Recently I was working with some web service products. We run the engine on WebSphere and OAS on Solaris, AIX and zOS so I was trying to get it embedded in each of our deployments. WebSphere on AIX was giving some curious responses to our SOAP requests. It was reporting that the SOAP request was empty. On the client, the request looked fine, but once it got to the SOAP servlet, there request was empty. On OAS, there were no errors and the same request came through properly.
I set up OC4J to debug (since it's lightweight and easy to set up. I like it better than tomcat for j2ee dev and debugging.) It was throwing java.nio.charset.IllegalCharsetNameExceptions but the content-type header that was being sent was: Content-type: text/xml; charset="UTF-8"
Another architect found out what the problem was. It seems like the combination of WebSphere and IBM's JRE for AIX didn't like the quotes in the http header's charset. But the Sun JRE with WebSphere doesn't mind. Strange. So when we changed the header to: Content-type: text/xml; charset=UTF-8, the request came through properly.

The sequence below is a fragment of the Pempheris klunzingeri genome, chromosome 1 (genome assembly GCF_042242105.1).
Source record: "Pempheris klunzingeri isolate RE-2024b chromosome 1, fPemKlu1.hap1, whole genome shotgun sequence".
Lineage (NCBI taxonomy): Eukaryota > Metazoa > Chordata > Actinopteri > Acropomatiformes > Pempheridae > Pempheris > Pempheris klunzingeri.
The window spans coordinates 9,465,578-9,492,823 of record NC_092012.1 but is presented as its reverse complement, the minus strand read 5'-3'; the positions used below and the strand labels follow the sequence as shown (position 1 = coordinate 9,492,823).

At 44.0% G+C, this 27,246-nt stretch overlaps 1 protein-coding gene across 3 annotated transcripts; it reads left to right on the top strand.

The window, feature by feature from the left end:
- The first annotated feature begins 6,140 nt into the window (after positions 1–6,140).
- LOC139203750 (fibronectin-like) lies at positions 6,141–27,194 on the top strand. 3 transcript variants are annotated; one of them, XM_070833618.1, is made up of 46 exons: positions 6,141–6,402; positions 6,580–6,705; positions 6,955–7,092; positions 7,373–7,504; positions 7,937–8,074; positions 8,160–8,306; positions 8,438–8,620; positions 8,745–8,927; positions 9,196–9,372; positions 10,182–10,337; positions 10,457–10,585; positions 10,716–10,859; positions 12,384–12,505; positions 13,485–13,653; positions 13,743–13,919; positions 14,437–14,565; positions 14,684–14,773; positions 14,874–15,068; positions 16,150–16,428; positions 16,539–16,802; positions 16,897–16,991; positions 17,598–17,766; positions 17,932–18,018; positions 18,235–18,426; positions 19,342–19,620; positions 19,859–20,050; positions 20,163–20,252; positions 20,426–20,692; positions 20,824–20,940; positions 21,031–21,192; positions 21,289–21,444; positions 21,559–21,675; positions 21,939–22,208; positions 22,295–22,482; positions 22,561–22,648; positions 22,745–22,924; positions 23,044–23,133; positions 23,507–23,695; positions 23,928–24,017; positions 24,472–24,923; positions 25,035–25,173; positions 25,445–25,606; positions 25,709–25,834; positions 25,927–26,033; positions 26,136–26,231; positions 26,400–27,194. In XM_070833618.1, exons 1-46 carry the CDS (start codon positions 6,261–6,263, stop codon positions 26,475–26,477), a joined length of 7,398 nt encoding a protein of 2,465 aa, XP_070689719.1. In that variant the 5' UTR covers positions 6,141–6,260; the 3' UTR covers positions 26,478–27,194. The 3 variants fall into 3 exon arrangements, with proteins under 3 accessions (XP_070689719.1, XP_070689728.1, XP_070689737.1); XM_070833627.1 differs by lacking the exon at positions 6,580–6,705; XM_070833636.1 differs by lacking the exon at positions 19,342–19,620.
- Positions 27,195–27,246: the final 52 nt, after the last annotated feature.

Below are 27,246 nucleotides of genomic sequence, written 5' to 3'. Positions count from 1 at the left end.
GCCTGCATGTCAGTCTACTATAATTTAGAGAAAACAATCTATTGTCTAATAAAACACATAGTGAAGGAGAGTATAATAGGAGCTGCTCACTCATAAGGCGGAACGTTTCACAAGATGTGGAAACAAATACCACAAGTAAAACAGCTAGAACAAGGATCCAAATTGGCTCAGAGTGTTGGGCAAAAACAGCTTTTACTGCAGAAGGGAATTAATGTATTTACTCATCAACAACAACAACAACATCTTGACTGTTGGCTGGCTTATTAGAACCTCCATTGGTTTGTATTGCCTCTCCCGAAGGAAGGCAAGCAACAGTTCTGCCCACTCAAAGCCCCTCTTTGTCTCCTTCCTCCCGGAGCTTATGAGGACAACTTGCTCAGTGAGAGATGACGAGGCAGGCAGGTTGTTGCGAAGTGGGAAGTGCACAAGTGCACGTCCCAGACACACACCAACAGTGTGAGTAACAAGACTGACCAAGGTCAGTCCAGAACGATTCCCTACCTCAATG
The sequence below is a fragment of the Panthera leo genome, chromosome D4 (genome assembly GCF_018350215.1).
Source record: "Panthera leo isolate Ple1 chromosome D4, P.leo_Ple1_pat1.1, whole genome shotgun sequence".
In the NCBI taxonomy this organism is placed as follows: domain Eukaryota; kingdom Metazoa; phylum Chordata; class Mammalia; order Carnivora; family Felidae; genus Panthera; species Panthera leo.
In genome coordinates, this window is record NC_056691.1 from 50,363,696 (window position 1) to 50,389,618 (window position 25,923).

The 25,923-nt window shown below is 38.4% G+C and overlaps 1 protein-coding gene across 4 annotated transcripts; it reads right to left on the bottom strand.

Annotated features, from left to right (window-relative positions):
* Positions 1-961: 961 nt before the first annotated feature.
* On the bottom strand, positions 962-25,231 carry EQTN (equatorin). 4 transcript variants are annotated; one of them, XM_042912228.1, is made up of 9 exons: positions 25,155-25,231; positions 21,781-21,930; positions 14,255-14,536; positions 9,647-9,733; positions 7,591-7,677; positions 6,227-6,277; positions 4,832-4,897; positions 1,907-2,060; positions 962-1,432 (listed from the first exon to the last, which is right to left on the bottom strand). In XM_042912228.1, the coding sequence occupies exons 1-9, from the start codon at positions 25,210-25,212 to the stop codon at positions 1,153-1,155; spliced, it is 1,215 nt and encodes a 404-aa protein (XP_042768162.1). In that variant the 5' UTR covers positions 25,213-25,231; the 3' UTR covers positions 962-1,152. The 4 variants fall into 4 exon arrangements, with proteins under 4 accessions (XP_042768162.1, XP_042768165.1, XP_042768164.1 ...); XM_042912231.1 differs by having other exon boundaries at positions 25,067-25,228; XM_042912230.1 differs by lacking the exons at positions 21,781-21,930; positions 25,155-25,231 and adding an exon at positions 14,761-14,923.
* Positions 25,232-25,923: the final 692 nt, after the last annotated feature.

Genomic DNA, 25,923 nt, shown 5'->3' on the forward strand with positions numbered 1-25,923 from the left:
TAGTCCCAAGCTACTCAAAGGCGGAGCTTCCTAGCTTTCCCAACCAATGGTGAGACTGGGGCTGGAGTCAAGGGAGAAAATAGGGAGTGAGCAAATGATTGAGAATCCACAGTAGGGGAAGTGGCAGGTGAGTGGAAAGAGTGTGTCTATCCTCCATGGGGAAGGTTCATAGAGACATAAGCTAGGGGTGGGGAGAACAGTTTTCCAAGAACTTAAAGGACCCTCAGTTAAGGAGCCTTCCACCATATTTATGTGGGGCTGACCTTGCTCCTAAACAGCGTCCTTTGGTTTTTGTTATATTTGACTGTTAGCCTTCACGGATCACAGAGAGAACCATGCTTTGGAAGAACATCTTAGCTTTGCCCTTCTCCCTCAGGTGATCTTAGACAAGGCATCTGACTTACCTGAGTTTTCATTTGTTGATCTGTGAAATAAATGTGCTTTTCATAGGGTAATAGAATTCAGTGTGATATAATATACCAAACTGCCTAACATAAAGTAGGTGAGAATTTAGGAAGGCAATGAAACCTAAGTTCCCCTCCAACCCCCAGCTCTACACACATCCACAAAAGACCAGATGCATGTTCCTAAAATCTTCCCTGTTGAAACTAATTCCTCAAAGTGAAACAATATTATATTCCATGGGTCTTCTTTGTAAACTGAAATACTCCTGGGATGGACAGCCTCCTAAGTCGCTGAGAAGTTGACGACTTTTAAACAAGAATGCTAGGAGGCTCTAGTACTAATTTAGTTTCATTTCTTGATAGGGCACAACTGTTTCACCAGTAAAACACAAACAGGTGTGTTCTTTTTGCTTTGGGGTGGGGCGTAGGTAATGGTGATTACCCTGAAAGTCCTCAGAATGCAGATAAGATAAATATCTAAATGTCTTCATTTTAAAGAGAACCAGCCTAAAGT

According to W3C's RFC2616 for HTTP 1.1 there are no quotes around the charset attribute. Even though there are quotes in other W3C examples (like Example 9 in theW3C SOAP Primer).
So the moral of the story is that when you send SOAP requests over HTTP don't use quotes around the charset value of the around the Content-type header. Some app servers and JREs are flexible, but then again, some aren't.